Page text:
The term “hobo” is first attested in print in the late 1800s in the Pacific Northwest, and almost immediately theories arose as to its origin. The English dialect terms “hawbuck” and “hawbaw,” meaning “an unmannerly lout” (Oxford English Dictionary) have been proposed as sources, but England was a world away from the Northwest US in those days. A more logical local source may have been the greeting shout “Ho, boy!” apparently common among railroad workers at the time. There’s also a suggestion that “hobo” is short for “hopping boxcars,” and some maintain that “hobo” is short for Hoboken, NJ, where many rail lines converged in the 19th century, making the city a natural gathering point for vagabonds.

While we may never pin down the origin of “hobo” with absolute certainty, my money is riding on that “Ho, boy!” shout, which was verifiably in use by railway workers at the time and could easily have been adopted as a name for their vagabond passengers.


The Elements of Silly.

Dear Word Detective: What’s the state-of-the-art on “nauseous”? I was told that it was a synonym for “nauseating,” not “nauseated,” but the Merriam-Webster dictionary seems to have given up on that. I saw it used in no less prestigious a source than The Economist to mean “nauseated.” Not that etymology will ever stand in the way of practice, but I’d at least like to know if this actually a change, or if it was just somebody being pedantic. — Joshua Engel.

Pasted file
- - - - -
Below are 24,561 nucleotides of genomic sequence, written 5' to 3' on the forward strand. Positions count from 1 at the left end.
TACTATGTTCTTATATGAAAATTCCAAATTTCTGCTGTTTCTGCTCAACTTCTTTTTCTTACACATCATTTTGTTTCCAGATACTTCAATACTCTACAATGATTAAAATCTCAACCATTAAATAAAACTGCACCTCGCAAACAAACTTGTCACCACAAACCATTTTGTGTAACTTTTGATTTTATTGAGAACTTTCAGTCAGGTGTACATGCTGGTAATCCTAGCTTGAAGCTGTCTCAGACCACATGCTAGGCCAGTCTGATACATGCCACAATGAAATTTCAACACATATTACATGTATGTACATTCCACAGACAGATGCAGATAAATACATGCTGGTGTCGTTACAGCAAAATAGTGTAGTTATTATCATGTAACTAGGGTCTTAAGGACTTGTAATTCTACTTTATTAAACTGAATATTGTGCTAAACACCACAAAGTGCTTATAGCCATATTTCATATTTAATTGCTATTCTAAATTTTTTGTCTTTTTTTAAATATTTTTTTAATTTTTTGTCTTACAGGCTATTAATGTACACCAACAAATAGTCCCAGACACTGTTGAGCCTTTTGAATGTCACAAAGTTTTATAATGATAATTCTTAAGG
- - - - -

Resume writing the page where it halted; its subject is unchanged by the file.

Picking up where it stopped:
Oh boy, a usage question. Let’s see how many people I can tick off this time. If I play my cards right, half my own family won’t be speaking to me when I’m done.

Long story short? The “rule” concerning “nauseous” and “nauseated” that you (and nearly everyone else) encountered in school is without either logical substance or historical justification. It is and always was “just somebody being pedantic” (albeit a lot of somebodies in a lot of grammar books).

It is true that the root of “nauseous” is the Latin “nauseosus,” meaning “causing nausea,” which would tend to buttress the traditional “puce wallpaper is nauseous; people seeing it become nauseated” school of thought. But, as you note, etymology is not destiny, and most of our English words have wandered far from their origins, so the Latin “nauseosus” is not a compelling argument.

A glance at the actual use of “nauseous” in the history of written English leaves the “nauseous means nauseating” camp with a problem. The Oxford English Dictionary dates the “causing nausea” usage to 1628, but lists the meaning “inclined to sickness or nausea; squeamish” to fifteen years earlier, in 1613. So the claim that the “causing nausea” meaning is the pure original meaning won’t fly.

More importantly, most of the objections to the use of “nauseous” to mean “feeling ill” have arisen only since the end of World War II, but (according to the excellent Merriam-Webster Dictionary of English Usage) the actual use of “nauseous” in the supposedly proper “makes-me-sick” sense has dropped sharply in learned prose since before WW II and almost everyone today uses “nauseating.” Even E.B. White, after reciting the standard “rule” about nauseous/nauseated in Strunk & White’s revered Elements of Style (1979), lapsed into using “nauseating” rather than “nauseous” elsewhere in his own book.

As it stands now in the real world, “nauseating” is doing the duty of meaning “causing nausea or disgust,” and “nauseous” is almost always used as a synonym of “nauseated” to mean “feeling sick or disgusted.” The only danger in using “nauseous” to mean “feeling sick” is that you may run into people who are erroneously convinced that the usage is wrong, which brings us to one of those Dirty Harry moments: Are you feeling lucky?